I don't own an OM-4 but this is my understanding of how it worked.

    Spot metering was dumbed down on the OM-2s. I know you don't have one, but it explains how you can achieve the same thing on an OM-2n (or close to it). Here's how it worked: On the OM-2s, the manual mode and spot metering mode were the same. You put the camera in spot/manual mode, - aimed the camera at the area you want to meter, then center the light meter reading between the markers using either the aperture setting, the shutter speed setting, or both. You then recompose and shoot.

    If this sounds confusing, then imagine a manual exposure camera with a needle that you center to get the proper the exposure. It's exactly the same, except with LEDs in the case of the 2s. In fact the only difference with the OM-2s in spot mode and a manual exposure camera is that the 2s only meters the small circled area in the middle of the frame.

    This process tells you exactly how to lock exposure on an OM-2n. Put the camera in manual mode, aim it at the area you want to meter. Center the needle and recompose. With the OM-2n however, it's not spot metering, it's center weighted.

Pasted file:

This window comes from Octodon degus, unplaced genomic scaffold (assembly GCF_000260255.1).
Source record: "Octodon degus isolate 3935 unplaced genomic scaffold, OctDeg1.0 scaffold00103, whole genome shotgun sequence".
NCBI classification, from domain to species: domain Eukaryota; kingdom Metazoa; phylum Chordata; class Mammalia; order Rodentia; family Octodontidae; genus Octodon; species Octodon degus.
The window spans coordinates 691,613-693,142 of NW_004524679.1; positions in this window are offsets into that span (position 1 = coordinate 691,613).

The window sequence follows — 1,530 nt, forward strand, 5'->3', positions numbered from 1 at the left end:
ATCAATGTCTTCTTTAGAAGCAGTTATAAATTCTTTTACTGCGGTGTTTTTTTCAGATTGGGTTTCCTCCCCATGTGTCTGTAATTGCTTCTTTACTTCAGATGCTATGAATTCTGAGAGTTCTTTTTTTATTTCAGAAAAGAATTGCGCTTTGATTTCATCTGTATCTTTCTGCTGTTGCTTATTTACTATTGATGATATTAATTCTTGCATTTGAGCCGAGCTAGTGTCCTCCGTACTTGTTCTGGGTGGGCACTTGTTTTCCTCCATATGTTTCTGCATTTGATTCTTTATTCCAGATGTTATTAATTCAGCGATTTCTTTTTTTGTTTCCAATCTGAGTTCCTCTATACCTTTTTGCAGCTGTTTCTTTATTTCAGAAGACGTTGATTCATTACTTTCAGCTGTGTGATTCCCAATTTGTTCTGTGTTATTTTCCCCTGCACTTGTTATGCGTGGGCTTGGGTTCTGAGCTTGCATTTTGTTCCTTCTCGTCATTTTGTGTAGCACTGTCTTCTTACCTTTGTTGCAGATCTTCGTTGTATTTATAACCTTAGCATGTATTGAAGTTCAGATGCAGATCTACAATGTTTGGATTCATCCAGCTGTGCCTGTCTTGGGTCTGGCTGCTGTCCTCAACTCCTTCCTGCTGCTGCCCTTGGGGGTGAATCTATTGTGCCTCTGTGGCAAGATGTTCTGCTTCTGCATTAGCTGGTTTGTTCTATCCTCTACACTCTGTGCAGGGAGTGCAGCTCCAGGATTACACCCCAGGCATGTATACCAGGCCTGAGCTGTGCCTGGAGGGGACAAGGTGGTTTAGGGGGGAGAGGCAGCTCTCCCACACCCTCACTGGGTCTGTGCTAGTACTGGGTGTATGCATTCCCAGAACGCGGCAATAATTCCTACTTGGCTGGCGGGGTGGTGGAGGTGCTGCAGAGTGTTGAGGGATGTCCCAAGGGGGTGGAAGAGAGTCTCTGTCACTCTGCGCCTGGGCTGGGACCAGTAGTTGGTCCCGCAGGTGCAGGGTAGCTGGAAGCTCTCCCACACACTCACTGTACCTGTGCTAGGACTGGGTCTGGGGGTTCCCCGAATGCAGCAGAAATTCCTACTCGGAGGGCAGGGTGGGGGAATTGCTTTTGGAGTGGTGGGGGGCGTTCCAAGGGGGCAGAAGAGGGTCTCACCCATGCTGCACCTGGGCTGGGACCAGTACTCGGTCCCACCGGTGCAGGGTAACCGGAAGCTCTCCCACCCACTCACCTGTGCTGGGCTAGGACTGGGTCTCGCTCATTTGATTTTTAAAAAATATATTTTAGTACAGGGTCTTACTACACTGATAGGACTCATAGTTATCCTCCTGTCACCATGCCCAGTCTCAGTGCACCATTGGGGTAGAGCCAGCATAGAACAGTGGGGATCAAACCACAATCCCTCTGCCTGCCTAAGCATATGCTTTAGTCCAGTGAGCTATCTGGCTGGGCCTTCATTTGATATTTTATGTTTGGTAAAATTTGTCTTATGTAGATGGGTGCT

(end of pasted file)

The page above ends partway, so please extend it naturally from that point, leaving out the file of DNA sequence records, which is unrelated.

I know, that's not really AE lock, but it works. It's much the same as the exposure compensation dial on those cameras. All it's really doing changing the effective ASA. You can do the same thing on a camera with no exposure compensation settings.
     
  20. My Olympus "story" began when my family's camera shop stocked Olympus. We carried the OM-1, OM-2, and OM-10 plus the XA and XA 2. At the time I was building a system around Minolta SLRs so I worked with the Olympus gear so I could help buyers make informed choices. When we closed the shop in 1993 my dad gave me two NIB Zuiko lenses: a 50mm f 3.5 macro and a 28mm f 3.5. With no Olympus bodies in stock I bought a used OM-G so I could use the lenses. Later, I picked up an OM-1, which is what I use most of the time when I use Olympus. We never stocked the more expensive Olympus OM-3 and OM-4. Over the years I picked up the 35mm f 2.8, 50mm f 1.8, 75-150 f 4, and 35-105 f 3.5-4.5. Picked up a new Sigma 135mm f 3.5 mini tele for 20 USD. The bright, yet contrasty focusing screen of the OM-1 does well when attached to a telescope.